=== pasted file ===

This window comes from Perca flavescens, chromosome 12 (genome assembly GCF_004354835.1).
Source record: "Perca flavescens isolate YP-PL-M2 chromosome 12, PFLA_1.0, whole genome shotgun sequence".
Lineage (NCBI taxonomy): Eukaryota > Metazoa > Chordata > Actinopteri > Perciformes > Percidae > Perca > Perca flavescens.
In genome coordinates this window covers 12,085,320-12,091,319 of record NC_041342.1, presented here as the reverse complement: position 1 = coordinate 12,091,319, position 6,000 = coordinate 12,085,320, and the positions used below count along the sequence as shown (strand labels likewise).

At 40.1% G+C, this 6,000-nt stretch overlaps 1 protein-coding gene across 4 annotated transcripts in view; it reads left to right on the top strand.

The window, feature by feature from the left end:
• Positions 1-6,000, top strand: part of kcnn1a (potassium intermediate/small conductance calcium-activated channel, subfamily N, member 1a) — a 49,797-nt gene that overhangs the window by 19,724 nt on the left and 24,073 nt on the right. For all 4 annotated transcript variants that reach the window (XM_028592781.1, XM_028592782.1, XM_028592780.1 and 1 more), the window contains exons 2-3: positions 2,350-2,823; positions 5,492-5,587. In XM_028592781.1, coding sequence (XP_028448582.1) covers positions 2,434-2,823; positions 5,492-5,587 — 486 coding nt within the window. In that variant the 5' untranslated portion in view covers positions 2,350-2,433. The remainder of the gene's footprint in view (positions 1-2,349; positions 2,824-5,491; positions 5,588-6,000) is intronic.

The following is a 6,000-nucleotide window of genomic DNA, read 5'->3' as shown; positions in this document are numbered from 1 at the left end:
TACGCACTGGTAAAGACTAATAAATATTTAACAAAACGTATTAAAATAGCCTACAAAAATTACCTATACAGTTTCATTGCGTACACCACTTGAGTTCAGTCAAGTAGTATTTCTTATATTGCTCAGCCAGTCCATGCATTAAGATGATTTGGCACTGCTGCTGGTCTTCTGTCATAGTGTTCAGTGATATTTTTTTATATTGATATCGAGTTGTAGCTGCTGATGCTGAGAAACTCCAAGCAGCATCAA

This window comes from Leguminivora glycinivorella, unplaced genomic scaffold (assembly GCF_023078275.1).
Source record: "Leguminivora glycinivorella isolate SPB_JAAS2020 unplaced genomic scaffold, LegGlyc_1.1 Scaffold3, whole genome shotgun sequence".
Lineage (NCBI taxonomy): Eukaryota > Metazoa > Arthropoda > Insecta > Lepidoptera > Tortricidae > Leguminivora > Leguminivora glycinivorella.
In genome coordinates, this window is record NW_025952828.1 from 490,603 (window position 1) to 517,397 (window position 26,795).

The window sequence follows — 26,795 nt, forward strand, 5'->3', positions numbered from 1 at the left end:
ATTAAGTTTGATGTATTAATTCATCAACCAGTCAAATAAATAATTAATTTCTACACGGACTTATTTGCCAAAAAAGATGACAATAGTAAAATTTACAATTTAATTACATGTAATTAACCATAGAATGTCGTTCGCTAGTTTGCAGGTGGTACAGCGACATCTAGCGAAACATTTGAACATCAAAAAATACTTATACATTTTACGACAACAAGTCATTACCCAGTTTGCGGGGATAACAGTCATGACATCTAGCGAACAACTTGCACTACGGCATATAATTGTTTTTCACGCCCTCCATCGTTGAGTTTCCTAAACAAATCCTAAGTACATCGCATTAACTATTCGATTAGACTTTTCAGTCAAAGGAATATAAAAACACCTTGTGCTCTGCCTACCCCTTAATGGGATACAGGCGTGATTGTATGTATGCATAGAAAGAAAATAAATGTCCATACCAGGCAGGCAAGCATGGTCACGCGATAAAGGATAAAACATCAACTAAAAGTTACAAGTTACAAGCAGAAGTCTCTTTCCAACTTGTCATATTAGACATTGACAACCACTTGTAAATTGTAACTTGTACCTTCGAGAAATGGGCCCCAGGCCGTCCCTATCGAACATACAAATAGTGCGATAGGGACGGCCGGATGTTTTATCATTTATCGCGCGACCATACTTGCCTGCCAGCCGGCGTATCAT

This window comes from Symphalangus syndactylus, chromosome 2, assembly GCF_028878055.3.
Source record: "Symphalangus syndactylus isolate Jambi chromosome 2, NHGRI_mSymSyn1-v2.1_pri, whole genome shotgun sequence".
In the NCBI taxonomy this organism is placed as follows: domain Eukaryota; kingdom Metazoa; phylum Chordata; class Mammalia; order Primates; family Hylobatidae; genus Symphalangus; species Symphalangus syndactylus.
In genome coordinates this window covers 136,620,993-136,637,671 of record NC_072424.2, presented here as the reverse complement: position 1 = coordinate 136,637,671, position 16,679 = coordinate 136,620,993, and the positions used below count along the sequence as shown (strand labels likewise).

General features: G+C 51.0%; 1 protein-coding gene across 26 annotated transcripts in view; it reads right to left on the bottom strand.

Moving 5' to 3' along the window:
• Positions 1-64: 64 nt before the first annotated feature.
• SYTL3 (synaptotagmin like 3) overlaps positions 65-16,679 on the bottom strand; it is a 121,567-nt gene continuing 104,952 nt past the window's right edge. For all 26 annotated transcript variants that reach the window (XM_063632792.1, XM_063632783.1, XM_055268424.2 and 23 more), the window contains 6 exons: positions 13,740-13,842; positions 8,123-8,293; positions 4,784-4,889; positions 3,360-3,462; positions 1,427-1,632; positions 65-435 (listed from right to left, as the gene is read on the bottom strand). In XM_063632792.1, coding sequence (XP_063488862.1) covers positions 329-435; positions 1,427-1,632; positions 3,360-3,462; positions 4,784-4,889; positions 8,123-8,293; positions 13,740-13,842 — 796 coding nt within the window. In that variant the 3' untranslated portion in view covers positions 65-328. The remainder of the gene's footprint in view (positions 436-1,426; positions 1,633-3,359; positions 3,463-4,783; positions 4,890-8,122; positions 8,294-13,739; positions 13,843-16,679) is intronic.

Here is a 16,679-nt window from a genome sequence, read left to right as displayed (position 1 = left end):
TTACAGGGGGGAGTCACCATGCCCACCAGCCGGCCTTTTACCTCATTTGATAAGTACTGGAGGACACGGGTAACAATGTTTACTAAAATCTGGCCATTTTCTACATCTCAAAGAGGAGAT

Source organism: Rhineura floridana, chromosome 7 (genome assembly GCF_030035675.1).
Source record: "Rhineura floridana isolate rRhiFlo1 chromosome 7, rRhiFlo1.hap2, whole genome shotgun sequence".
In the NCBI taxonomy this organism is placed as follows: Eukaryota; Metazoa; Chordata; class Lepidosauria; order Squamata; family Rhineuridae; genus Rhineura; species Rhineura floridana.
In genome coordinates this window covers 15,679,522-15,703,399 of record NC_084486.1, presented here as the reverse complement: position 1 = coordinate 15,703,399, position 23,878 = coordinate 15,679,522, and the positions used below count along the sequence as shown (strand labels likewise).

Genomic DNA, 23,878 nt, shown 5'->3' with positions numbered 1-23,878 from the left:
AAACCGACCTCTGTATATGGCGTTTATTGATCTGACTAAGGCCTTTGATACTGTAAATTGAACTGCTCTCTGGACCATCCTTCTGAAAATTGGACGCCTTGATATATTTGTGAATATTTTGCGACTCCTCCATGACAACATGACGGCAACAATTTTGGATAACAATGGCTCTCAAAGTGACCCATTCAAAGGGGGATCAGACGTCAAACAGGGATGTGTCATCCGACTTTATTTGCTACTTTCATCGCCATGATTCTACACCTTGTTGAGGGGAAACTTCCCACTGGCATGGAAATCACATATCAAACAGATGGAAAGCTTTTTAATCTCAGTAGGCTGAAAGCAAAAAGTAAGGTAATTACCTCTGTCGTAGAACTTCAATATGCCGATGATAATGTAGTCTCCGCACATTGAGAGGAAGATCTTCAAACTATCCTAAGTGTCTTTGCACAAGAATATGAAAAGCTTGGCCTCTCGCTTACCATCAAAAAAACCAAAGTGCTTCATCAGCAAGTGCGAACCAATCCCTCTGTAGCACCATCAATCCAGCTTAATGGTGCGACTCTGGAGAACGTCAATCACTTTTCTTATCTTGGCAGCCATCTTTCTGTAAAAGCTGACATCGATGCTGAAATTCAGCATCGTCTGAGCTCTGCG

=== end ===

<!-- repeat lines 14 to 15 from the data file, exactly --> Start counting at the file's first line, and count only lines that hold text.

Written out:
The window sequence follows — 26,795 nt, forward strand, 5'->3', positions numbered from 1 at the left end:
ATTAAGTTTGATGTATTAATTCATCAACCAGTCAAATAAATAATTAATTTCTACACGGACTTATTTGCCAAAAAAGATGACAATAGTAAAATTTACAATTTAATTACATGTAATTAACCATAGAATGTCGTTCGCTAGTTTGCAGGTGGTACAGCGACATCTAGCGAAACATTTGAACATCAAAAAATACTTATACATTTTACGACAACAAGTCATTACCCAGTTTGCGGGGATAACAGTCATGACATCTAGCGAACAACTTGCACTACGGCATATAATTGTTTTTCACGCCCTCCATCGTTGAGTTTCCTAAACAAATCCTAAGTACATCGCATTAACTATTCGATTAGACTTTTCAGTCAAAGGAATATAAAAACACCTTGTGCTCTGCCTACCCCTTAATGGGATACAGGCGTGATTGTATGTATGCATAGAAAGAAAATAAATGTCCATACCAGGCAGGCAAGCATGGTCACGCGATAAAGGATAAAACATCAACTAAAAGTTACAAGTTACAAGCAGAAGTCTCTTTCCAACTTGTCATATTAGACATTGACAACCACTTGTAAATTGTAACTTGTACCTTCGAGAAATGGGCCCCAGGCCGTCCCTATCGAACATACAAATAGTGCGATAGGGACGGCCGGATGTTTTATCATTTATCGCGCGACCATACTTGCCTGCCAGCCGGCGTATCAT